Mycelium has also demonstrated an ability to remove industrial toxins, including pesticides, chlorine, dioxin, and PCBs, from contaminated soil.
Clean Water Through Biofiltration
Mycofiltration, the use of woody substrates infused with mycelial fungi, is a promising new technology for enhancing stormwater biofiltration, graywater, and agricultural runoff. Recent trials have documented that Escherichia coli can be selectively removed from contaminated water more effectively by mycofiltration than by wood mulch alone, even in harsh environmental conditions and temperature extremes. The potential of mycofiltration has implications for providing healthy drinking water in areas of the world where this is currently a challenge.
Companies such as MycoWorks produce sustainable products from fungi. MycoWorks’ technology uses mycelium to create alternatives to leather, plastic foams, furniture, and building materials. Their products are sustainable, versatile, animal-free, and cost-competitive. The leather is strong, flexible, durable, water-resistant, and breathes and feels like leather. The furniture and building materials are strong, sturdy, resilient, able to withstand extreme temperatures, and easily composted when discarded. Similar organizations are now producing fabrics, paper goods, and other materials. Because mycelium building block production requires only inexpensive tools, refuse and agricultural byproducts (usually free), and high temperature and humidity, the technology is easily transferable to the developing world where building materials are scarce and expensive.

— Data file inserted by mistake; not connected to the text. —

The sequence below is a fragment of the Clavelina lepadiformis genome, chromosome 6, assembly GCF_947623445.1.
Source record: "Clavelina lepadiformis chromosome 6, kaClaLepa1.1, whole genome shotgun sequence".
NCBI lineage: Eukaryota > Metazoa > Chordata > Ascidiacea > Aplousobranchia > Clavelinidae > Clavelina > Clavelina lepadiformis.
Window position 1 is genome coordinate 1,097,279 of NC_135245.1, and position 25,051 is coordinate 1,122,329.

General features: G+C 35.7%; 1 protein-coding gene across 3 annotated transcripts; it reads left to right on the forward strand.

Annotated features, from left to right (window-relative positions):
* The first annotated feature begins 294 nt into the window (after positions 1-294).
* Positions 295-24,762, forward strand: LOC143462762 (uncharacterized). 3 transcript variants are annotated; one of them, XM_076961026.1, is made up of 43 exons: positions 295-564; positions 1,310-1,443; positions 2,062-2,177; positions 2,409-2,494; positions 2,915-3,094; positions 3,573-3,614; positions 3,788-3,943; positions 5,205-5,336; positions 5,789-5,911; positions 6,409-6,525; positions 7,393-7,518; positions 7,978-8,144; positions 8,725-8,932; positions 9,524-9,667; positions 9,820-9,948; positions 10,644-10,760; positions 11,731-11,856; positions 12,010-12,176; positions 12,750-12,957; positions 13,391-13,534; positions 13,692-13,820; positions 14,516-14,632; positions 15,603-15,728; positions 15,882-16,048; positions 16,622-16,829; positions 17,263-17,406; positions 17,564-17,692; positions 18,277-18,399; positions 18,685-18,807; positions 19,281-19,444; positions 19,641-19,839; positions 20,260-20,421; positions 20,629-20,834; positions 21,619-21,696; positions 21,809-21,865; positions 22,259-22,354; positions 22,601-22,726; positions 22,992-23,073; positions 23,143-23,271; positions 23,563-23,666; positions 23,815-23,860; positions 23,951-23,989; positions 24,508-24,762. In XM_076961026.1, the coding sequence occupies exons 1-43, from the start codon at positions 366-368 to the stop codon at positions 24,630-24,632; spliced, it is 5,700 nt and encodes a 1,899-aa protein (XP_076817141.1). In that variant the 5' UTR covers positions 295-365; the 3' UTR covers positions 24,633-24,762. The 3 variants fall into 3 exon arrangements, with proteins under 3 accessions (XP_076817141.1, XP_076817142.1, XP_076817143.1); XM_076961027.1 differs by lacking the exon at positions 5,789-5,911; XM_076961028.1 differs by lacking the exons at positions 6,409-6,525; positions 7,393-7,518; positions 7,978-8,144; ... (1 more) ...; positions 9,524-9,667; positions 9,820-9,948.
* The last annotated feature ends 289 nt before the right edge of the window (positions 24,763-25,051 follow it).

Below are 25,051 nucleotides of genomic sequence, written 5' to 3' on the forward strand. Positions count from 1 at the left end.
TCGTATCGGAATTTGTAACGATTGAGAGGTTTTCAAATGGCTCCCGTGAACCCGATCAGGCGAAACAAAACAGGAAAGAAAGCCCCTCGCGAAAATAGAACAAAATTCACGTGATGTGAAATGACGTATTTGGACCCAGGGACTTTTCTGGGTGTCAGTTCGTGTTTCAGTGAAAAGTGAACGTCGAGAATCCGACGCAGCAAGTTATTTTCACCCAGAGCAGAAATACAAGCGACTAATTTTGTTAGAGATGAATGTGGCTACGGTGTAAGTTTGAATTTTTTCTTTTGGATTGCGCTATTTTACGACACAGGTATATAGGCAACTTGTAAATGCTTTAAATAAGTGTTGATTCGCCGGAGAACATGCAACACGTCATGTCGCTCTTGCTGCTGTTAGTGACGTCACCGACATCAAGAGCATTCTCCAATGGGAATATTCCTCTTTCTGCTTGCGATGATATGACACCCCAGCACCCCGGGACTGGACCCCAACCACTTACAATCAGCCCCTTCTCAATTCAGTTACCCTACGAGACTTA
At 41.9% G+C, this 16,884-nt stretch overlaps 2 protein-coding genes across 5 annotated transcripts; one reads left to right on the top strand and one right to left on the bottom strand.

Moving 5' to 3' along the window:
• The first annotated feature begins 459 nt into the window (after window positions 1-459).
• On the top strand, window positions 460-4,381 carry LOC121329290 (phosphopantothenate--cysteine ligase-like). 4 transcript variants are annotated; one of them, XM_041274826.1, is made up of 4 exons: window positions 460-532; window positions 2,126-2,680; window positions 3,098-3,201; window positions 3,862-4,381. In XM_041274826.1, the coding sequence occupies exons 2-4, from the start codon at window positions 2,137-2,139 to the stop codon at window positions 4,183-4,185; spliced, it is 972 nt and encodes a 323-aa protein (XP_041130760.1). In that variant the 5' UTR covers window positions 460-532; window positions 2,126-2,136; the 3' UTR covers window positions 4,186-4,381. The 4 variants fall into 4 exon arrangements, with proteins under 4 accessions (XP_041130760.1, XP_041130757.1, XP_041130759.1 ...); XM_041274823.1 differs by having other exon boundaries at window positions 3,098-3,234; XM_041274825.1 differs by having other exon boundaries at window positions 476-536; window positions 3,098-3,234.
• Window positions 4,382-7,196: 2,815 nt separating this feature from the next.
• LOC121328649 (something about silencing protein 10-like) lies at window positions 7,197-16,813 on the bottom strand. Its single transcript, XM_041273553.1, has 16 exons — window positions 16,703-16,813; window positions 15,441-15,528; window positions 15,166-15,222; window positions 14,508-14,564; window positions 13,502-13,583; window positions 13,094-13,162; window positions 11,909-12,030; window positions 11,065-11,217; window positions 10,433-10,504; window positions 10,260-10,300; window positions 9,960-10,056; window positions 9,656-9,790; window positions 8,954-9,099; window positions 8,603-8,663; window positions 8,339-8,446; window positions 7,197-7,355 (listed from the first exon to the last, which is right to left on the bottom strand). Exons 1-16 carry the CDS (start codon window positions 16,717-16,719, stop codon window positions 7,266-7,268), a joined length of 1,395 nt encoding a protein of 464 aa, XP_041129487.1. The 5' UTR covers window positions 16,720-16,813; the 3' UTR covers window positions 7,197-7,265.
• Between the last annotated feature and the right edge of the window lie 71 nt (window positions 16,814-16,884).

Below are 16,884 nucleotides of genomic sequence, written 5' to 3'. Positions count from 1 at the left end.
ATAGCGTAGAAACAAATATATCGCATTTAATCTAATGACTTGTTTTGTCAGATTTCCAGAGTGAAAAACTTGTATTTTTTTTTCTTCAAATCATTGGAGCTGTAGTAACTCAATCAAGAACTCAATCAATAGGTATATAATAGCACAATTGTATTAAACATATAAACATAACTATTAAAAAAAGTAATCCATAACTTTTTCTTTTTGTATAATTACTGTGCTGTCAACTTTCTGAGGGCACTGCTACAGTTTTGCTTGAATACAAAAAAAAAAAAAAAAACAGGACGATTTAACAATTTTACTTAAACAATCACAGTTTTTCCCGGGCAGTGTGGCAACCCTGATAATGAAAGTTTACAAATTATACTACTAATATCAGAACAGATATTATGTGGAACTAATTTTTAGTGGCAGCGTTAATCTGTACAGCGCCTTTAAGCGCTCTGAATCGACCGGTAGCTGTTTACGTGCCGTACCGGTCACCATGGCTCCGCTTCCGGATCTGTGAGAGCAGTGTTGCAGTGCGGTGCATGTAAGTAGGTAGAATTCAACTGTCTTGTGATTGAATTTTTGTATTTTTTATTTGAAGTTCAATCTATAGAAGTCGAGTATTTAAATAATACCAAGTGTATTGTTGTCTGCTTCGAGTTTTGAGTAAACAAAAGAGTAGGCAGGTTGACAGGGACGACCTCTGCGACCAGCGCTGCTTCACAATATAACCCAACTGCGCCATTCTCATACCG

The Promise of Medicine
Cordyceps mushrooms have played a role in traditional Chinese medicine for centuries for their medicinal and health benefits. More recently, a mushroom extract fed to honey bees in field trials was shown to reduce the virus levels in honey bee colonies, and may hold the key to halting the declining honey bee population. Agarikon mushrooms have a strong immune system that possesses both anti-viral and anti-bacterial properties, and the FDA and Department of Defense have been testing and screening compounds made from them as a possible future antidote to biological agents. In his research, Paul Stamets discovered that extracted mycelium from the Fomitopsis Officinalis mushroom can protect human blood cells from orthopox viruses and smallpox. Many other varieties of mushrooms possess antiviral characteristics as well. The future role of mycelium in medicine is full of potential.